If awards were handed out for perseverance, Chery Automobile would be a Hall-of-Famer. Denied a licence to make cars when it first came into existence 15 years ago, Chery secured an agreement to make engines instead. Then it badgered Beijing to relent on the vehicle ban, overturning it within three years and making cars.
This year Chery managed to get the green light for another high profile project, despite opposition from economic planner, the NDRC (National Development and Reform Commission). The powerful body has been trying to rein in additional carmaking production by discouraging new foreign entrants from joint venturing with local auto firms (it fears there is already overcapacity in the industry).
Unperturbed, Chery successfully pushed for a new venture with Jaguar Land Rover in Changshu (see WiC171) and now it seems to be trying for a tie-up with the Japanese automaker Subaru. That’s after a similar proposal for a project with Subaru in Dalian was blocked earlier this year.
The announcement of the latest plan came inadvertently, on word that the authorities in Chery’s hometown of Wuhu are conducting an environmental impact study for the proposed plant, which would produce 200,000 units a year.
The earlier bid was rejected when the Chinese authorities wouldn’t budge on ownership rules limiting foreign firms to two joint ventures in the sector (Toyota holds a 16.5% stake in Fuji Heavy, Subaru’s parent, but already has local JVs with FAW and Guangzhou Auto). That left Fuji Heavy as the only major Japanese auto firm not manufacturing in China. Instead it sells imported vehicles, which are subject to higher duties. As a result its sales trailed rivals at just 57,000 cars last year, some way behind the top performing Japanese manufacturer in China, Nissan with 1.25 million units.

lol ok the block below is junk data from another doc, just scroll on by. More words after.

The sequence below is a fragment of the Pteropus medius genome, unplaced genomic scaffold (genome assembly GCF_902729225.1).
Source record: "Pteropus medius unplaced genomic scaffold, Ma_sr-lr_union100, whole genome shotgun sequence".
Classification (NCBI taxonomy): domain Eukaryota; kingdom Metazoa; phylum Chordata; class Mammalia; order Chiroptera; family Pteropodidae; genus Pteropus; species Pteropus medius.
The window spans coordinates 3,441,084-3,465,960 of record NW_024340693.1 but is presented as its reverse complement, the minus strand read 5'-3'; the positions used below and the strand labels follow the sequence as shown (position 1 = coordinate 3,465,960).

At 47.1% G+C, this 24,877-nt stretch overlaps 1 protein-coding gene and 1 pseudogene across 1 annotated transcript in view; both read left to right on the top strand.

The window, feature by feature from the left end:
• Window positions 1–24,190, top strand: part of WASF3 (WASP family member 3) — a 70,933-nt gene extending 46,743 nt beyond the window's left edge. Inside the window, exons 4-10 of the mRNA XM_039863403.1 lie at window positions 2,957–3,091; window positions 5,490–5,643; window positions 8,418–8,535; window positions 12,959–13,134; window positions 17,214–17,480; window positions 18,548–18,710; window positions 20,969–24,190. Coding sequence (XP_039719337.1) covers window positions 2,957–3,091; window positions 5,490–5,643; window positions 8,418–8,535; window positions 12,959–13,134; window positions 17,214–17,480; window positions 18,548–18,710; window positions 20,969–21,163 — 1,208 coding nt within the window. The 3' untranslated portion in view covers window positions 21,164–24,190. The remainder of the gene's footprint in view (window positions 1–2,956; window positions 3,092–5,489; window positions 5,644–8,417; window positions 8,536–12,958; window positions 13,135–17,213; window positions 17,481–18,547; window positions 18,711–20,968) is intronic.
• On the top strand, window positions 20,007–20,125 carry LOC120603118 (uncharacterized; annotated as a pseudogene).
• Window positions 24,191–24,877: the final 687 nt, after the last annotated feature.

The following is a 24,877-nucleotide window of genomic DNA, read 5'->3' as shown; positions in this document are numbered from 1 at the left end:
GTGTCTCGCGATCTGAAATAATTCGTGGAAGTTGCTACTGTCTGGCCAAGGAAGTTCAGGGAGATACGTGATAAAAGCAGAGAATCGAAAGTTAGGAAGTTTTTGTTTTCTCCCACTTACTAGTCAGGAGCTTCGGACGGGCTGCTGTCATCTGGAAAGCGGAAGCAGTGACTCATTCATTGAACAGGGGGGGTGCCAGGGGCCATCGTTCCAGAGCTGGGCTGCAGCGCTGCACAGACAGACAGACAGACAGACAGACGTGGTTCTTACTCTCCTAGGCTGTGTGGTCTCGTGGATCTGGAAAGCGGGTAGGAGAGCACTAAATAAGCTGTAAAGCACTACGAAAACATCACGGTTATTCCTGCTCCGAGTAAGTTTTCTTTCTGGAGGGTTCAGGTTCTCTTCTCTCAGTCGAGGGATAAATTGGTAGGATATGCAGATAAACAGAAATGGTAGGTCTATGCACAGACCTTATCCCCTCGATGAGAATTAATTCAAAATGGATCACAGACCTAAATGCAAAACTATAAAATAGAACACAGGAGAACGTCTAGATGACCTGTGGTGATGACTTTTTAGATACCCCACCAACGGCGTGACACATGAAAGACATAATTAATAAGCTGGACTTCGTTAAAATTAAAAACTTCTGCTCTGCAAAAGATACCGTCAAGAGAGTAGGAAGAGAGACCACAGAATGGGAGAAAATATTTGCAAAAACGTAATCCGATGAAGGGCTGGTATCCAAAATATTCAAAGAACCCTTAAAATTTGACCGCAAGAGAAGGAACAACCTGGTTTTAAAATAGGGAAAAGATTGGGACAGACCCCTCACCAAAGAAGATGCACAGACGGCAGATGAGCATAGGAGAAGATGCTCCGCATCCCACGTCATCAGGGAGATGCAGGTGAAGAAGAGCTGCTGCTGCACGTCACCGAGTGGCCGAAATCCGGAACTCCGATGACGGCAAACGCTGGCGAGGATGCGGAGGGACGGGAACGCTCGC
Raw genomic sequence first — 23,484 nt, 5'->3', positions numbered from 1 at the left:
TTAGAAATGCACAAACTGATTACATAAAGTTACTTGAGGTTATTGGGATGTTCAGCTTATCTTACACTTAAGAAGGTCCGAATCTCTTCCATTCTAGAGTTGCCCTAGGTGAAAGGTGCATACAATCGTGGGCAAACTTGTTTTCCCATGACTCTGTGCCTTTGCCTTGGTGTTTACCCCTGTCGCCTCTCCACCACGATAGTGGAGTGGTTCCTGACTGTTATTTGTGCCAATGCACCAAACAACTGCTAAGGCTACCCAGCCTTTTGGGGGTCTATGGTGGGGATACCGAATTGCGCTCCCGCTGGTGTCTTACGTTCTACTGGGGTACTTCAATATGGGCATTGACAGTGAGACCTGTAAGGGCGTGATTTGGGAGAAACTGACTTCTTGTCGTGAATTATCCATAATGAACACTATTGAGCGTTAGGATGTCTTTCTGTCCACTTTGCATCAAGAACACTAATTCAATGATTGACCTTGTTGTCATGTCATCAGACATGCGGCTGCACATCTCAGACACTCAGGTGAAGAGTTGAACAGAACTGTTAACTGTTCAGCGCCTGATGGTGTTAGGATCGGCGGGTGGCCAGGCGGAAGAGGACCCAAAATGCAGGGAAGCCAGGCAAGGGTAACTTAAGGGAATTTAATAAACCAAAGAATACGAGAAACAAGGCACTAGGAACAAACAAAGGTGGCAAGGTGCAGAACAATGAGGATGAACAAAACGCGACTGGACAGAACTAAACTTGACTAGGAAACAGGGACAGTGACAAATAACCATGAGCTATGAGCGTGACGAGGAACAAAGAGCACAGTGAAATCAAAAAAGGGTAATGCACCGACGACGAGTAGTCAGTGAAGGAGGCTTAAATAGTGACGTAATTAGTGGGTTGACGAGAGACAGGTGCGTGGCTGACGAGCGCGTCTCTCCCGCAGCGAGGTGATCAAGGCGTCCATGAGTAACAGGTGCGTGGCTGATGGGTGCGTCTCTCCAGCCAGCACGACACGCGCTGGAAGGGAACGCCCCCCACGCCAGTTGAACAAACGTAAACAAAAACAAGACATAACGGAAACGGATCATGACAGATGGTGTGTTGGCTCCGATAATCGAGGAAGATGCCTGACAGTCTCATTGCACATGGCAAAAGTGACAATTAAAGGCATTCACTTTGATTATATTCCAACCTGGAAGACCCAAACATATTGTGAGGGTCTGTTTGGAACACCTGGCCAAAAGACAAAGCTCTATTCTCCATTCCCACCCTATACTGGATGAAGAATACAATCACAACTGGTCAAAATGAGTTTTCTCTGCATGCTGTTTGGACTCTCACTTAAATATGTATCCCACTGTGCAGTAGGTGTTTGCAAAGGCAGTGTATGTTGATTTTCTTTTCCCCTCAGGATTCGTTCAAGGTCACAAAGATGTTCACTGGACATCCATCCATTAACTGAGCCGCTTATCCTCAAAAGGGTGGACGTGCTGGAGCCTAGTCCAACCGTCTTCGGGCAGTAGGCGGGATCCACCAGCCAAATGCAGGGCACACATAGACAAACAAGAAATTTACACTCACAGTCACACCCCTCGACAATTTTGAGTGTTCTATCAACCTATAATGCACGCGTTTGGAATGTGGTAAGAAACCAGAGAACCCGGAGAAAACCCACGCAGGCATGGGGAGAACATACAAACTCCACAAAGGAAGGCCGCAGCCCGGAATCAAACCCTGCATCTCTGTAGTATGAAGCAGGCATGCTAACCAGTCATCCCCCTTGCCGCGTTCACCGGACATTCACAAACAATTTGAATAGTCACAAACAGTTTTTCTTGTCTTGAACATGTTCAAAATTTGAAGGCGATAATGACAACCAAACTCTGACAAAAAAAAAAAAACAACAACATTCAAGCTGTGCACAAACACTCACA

After the failure in Dalian, Fuji Heavy executives said it would refocus its efforts on production in other markets. But according to the Economic Observer, Chery has reapplied for approvals, this time in Wuhu, where it may be more confident of getting fuller backing. Insiders also suggest that the central government may look more favourably on investment in Anhui province, one of China’s poorest, than it did in Dalian (see WiC169 for more on this affluent city).
The irony is that Fuji Heavy’s lack of manufacturing presence in China is currently being viewed as a major positive by investors, as sales of Japanese cars continue to be hit by the diplomatic row over disputed islands in the East China Sea.
With consumers boycotting their brands, the Japanese carmakers have all trimmed their sales forecasts, cutting back a combined 650,000 units on the estimates made in the spring (in an attempt to deflect some of the sour mood Toyota has even rebranded its Chinese operation as ‘China Toyota’). But while sales of Subaru brands are also down, Fuji Heavy is far less affected in absolute terms. The company’s stock is actually one of the best performers on the Nikkei index this year.
“Their misfortune turned into a stroke of good luck after the anti-Japan protests,” IHS Automotive analyst Masatoshi Nishimoto told Bloomberg, before adding that in the longer term, Subaru will still have to find a way of boosting sales to Chinese buyers.
The company’s president Yoshinaga Yasuyuki agrees: “China is the largest vehicle market in the world and will continue to grow. When we consider local production, besides the US, China is the place. This plan hasn’t changed.” With Chery on board as a potential partner, perhaps Yoshinaga will finally make the breakthrough. But he’ll have to be patient, too. No final announcement on the Wuhu bid is expected from regulators until next year.
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